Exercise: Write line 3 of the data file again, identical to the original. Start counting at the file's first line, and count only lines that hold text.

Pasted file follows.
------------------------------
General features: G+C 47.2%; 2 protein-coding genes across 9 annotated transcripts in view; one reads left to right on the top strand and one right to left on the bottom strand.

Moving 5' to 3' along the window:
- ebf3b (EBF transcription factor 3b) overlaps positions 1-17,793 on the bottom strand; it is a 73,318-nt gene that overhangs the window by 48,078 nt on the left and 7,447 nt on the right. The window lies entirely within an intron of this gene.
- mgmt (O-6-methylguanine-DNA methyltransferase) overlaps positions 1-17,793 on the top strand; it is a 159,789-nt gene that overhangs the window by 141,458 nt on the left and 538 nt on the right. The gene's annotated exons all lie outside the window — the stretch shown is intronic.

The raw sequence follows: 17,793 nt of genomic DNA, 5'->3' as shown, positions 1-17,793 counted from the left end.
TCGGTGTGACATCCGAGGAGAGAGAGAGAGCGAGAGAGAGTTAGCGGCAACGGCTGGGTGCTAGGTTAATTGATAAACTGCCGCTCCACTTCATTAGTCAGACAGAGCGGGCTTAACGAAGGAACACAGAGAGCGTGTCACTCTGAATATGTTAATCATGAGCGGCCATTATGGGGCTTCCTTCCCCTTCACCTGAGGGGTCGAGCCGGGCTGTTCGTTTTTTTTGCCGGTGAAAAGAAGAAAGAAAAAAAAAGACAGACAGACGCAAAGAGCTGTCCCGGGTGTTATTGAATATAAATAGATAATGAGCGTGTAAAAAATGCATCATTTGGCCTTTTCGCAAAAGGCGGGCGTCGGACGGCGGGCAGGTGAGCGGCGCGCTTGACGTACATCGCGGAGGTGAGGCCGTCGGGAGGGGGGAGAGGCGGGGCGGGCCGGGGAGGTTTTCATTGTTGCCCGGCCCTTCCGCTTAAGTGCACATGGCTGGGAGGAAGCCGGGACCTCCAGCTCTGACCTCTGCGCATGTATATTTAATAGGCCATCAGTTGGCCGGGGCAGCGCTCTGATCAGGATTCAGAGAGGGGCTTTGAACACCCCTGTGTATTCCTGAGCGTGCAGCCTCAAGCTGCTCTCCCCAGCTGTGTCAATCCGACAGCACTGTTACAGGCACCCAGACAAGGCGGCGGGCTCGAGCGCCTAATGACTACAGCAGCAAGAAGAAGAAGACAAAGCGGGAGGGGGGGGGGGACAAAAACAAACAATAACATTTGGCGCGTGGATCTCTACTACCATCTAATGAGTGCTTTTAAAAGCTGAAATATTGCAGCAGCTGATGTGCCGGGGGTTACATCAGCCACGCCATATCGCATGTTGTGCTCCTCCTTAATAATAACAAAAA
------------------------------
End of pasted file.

- ebf3b (EBF transcription factor 3b) overlaps positions 1-17,793 on the bottom strand; it is a 73,318-nt gene that overhangs the window by 48,078 nt on the left and 7,447 nt on the right. The window lies entirely within an intron of this gene.